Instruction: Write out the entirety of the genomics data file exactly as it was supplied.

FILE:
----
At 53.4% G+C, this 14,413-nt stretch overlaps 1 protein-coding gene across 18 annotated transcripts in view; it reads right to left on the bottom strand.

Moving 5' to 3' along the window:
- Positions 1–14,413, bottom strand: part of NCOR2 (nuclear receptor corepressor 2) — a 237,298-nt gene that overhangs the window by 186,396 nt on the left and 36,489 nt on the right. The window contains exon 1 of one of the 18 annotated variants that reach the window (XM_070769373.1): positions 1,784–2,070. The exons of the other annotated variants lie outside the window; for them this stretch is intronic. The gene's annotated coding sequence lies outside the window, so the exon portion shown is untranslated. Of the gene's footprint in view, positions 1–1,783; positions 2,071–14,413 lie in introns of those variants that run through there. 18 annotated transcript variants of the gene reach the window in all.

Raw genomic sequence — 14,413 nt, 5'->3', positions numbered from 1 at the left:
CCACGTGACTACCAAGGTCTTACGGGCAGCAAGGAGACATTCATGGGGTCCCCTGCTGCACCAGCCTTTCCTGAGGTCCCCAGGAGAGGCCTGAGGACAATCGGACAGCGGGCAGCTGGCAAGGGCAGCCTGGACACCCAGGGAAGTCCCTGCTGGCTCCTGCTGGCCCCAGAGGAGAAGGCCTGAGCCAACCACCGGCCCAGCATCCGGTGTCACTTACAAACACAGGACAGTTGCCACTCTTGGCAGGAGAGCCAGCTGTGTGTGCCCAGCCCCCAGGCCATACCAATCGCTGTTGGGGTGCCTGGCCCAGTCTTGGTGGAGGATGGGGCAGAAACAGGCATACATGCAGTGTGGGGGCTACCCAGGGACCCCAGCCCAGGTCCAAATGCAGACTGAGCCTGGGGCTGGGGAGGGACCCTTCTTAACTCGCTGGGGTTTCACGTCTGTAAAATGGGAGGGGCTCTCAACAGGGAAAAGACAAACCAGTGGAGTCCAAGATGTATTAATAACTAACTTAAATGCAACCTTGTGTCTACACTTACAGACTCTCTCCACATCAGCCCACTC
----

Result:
At 53.4% G+C, this 14,413-nt stretch overlaps 1 protein-coding gene across 18 annotated transcripts in view; it reads right to left on the bottom strand.

Moving 5' to 3' along the window:
- Positions 1–14,413, bottom strand: part of NCOR2 (nuclear receptor corepressor 2) — a 237,298-nt gene that overhangs the window by 186,396 nt on the left and 36,489 nt on the right. The window contains exon 1 of one of the 18 annotated variants that reach the window (XM_070769373.1): positions 1,784–2,070. The exons of the other annotated variants lie outside the window; for them this stretch is intronic. The gene's annotated coding sequence lies outside the window, so the exon portion shown is untranslated. Of the gene's footprint in view, positions 1–1,783; positions 2,071–14,413 lie in introns of those variants that run through there. 18 annotated transcript variants of the gene reach the window in all.

Raw genomic sequence — 14,413 nt, 5'->3', positions numbered from 1 at the left:
CCACGTGACTACCAAGGTCTTACGGGCAGCAAGGAGACATTCATGGGGTCCCCTGCTGCACCAGCCTTTCCTGAGGTCCCCAGGAGAGGCCTGAGGACAATCGGACAGCGGGCAGCTGGCAAGGGCAGCCTGGACACCCAGGGAAGTCCCTGCTGGCTCCTGCTGGCCCCAGAGGAGAAGGCCTGAGCCAACCACCGGCCCAGCATCCGGTGTCACTTACAAACACAGGACAGTTGCCACTCTTGGCAGGAGAGCCAGCTGTGTGTGCCCAGCCCCCAGGCCATACCAATCGCTGTTGGGGTGCCTGGCCCAGTCTTGGTGGAGGATGGGGCAGAAACAGGCATACATGCAGTGTGGGGGCTACCCAGGGACCCCAGCCCAGGTCCAAATGCAGACTGAGCCTGGGGCTGGGGAGGGACCCTTCTTAACTCGCTGGGGTTTCACGTCTGTAAAATGGGAGGGGCTCTCAACAGGGAAAAGACAAACCAGTGGAGTCCAAGATGTATTAATAACTAACTTAAATGCAACCTTGTGTCTACACTTACAGACTCTCTCCACATCAGCCCACTC